Two and sometimes three teams had a successful decade - three more players joined Nottingham - Tony Robinson, Nick Asquith, and Denzil Bowyer. Kevin Douglas played for England U23 team and scored the winning try in two successful Middlesex 7s with Loughborough Students (on television then) against Harlequins. John Pearce played for Midlands/North against Argentina - packing down with Bill Beaumont - and in the Midlands side which had a great victory over Australia.
At this time the club was amongst the first to have regular Easter Tours, with visits to Gloucester, Bournemouth, Teeside, Weston Super Mare, Bath and Cambridge.
In 1979, 32 players took part in a two week tour to the USA, playing four games in Towson (Baltimore), Silver Springs (Washington), West Chester (Philadelphia), and Montclair (New York). accommodation was provided by our convivial hosts in their homes - at each venue there was a party the night before the game, at which only the Mannerians seemed to drink in quantity, and which might account for the less than brilliant performances!! However, the tour was a success, culminating in a return visit to the UK by Montclair in the early 1980s when we beat them - the muddy showground and the freezing conditions being their downfall.
A bit more history, 1980s till the present day.
The early 1980s was a difficult period for the club. The post American tour years saw many club stalwarts retire (except Joe Oldfield, who still won't) and with Lady Manners School rugby going through a lean spell there were few new players challenging for places. Mick Webster started a hugely successful Colts team, but it would be a few years before his young stars would be able to make the step to senior rugby.
This downward spiral culminated in an Extraordinary General Meeting being called in 1987. Old Mannerians of days gone by, together with the few concerned members of the time, met at the Castle to decide whether the club should fold. Nearly 60 years of history was though too important to jettison, and with the Colts conquering all before them it was felt that things should proceed. Having identified that the young blood was the way forward, the club took the novel step of introducing a Youth Team to be the focus of the club. This was based around Mick Webster's Colts and those who had only just got too old for that team. The Youth Team was a merry bunch including players such as Paul Webster, Adam Normington, Steve Donnelly, Pete Hodgkinson, Richard Wild, the Hughes brothers, A.J. Hall, Martin Pearce and Andrew Wint and suddenly the club had the nucleus of a squad that would take it through the next decade.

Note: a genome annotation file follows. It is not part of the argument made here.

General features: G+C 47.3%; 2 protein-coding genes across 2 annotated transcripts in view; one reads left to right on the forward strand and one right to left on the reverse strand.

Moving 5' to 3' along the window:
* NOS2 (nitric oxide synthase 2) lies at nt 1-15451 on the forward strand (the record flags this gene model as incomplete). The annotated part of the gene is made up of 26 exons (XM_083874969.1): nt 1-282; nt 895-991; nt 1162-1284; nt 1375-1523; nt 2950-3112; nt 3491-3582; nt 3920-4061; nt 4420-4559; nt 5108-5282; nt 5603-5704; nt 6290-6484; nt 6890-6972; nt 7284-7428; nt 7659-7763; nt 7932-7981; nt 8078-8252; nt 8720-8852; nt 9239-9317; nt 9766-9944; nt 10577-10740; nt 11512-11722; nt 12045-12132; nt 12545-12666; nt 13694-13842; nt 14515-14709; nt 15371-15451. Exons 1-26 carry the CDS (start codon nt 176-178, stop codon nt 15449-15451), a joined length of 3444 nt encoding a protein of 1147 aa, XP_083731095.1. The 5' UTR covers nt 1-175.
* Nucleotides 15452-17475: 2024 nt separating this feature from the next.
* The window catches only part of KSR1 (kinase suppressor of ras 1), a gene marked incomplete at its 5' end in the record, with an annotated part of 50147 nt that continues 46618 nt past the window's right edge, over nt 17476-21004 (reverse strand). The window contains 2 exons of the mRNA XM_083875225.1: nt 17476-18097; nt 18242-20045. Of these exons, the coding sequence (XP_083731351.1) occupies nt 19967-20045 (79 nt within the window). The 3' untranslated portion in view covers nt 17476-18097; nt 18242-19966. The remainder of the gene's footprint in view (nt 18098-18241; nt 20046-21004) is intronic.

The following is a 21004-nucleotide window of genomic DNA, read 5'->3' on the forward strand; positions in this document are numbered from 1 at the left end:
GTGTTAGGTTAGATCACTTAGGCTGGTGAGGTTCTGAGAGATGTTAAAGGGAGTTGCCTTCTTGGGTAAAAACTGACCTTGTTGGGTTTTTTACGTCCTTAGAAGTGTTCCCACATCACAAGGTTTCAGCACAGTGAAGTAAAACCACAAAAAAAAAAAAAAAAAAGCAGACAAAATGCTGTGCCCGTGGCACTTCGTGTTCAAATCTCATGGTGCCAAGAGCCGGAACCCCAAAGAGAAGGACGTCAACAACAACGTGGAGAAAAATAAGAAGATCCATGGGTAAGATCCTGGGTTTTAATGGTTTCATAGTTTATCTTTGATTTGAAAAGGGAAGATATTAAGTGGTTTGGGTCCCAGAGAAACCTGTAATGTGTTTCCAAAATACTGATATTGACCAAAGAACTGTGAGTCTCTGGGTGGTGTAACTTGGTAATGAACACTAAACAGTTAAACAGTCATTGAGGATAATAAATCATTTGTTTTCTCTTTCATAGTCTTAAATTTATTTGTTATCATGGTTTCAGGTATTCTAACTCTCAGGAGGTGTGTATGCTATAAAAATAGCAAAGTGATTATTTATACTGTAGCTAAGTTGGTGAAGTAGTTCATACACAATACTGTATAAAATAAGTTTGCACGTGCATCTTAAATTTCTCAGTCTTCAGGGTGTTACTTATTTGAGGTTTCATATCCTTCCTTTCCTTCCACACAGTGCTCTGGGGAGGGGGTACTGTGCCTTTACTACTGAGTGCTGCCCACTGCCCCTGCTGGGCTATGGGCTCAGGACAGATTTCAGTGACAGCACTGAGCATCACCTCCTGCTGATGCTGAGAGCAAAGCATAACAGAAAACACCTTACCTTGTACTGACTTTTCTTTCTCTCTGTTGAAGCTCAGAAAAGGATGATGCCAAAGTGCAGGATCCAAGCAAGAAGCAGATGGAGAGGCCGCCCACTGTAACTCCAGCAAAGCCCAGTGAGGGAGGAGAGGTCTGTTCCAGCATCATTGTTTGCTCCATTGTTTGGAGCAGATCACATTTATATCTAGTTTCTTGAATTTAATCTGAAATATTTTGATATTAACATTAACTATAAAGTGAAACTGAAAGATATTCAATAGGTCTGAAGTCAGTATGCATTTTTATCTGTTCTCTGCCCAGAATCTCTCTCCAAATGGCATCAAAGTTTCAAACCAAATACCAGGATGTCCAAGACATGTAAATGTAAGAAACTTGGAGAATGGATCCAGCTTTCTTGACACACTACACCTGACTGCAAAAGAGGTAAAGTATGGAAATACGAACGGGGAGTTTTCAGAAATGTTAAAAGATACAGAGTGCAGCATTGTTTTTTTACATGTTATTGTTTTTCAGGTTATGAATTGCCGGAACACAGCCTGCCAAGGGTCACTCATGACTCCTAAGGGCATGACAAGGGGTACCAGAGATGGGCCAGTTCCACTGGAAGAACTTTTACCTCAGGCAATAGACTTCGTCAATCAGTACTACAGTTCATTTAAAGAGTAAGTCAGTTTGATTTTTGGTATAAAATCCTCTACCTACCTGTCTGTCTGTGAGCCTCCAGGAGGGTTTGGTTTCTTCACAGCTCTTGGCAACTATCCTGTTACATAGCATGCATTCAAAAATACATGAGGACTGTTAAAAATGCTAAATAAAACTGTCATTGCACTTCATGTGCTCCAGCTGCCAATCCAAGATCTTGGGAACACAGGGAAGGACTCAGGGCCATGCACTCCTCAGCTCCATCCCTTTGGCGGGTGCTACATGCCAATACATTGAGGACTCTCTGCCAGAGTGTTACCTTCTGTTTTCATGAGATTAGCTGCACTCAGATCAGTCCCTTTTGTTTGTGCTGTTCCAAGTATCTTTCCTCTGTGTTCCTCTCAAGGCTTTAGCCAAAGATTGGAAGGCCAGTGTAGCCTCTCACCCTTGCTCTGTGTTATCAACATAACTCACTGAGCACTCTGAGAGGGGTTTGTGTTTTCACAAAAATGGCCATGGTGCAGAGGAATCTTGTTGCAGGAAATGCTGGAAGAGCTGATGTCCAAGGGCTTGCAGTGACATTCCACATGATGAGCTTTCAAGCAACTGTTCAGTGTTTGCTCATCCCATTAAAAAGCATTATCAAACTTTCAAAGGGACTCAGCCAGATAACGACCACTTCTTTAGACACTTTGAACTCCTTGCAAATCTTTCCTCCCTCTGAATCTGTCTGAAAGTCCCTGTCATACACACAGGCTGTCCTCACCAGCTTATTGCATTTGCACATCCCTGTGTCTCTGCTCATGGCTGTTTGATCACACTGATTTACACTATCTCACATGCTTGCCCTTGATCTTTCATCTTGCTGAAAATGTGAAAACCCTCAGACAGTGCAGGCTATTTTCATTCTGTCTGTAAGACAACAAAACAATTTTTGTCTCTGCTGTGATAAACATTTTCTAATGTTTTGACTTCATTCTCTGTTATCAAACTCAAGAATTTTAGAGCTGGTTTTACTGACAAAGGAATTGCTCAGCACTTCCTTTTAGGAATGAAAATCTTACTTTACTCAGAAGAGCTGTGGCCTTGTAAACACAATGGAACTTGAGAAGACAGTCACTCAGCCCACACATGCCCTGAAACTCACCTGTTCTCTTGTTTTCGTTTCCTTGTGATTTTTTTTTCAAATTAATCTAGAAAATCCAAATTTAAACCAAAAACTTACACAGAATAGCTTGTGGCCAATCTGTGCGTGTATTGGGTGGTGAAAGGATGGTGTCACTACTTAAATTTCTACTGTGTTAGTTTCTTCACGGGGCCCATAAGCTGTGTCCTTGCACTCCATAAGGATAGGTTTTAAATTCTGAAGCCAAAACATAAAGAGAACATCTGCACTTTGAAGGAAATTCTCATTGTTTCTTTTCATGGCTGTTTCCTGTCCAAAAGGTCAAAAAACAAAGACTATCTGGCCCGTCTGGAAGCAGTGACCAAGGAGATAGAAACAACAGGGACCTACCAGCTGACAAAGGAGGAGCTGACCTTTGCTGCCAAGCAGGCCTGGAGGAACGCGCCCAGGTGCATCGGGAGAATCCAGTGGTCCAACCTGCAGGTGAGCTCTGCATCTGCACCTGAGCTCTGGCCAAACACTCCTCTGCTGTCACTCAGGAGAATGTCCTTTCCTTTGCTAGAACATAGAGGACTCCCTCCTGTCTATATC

The introduction of the league system in the 1987-88 season brought a new set of challenges. A further E.G.M. was called, at which it was decided by a narrow margin to replace the word “Old" with the word “Bakewell" in the club's title having been told by a council official that this would help the club get a changing room in the extended Cricket Pavilion. It took a while for Bakewell Mannerians to adjust to league rugby, but bolstered by the recruitment of David Gray from Matlock and the return of the prodigal Denzil Bowyer from Nottingham together with the coaching skills of former England second row Neil Mantell - 1990-01 saw the club take Notts. Lincs. and Derbys. Division 4 by storm.
The 1990s saw probably Mannerians most successful period since the 60s. Promotions followed in 1991-92 and again in 1994-95 with that and league restructuring taking the club to the dizzy heights of N.L.D Division 1. From struggling to field a team at all in the early '80s, the club had a regular 2nd XV and occasionally a 3rd XV.
The down side of the league success was the loss of many of the traditional friendly fixtures; even matches against Matlock did not occur every season and when they did it was invariably a weakened Mannerians team that took to the field, the demands of the league having taken their toll. But in 1999, 90s vintage Mannerians beat Matlock on a memorable occasion that restored the equilibrium between league and traditional fixtures. The legendary Mannerians touring culture has also continued, though not every season, even through the dark periods. Trips to such places as Blackpool, Great Yarmouth, Amsterdam, Edinburgh and Antwerp will go down in history if anybody can remember much about them.
Further restructurings seem to have somewhat devalued the whole league system since 2000, and it will be interesting to see how the nature of Bakewell Mannerians rugby continues to evolve in the 21st Century both on and off the field of play.
But we have made a start to ensure the future.
Mini Rugby was re-established in Bakewell on 4th Jan 2004, when 4 teams started training; U7s, U8s, U9s, and U10s. Thiswas expanded to 5 teams in 2004/05 season with the U11s, and it is hoped to add a team or two each year to build a full suite of Mini, Midi, and Junior Rugby.
Honours from this season (2004/05) included the Colts winning the County Cup against Matlock, and the 1st XV being runners-up to Long Eaton in the NLD Plate.
In 2005/6 Mannerians launched 2nd XV ( a vets side to those in the know) and an U12s and U13s team.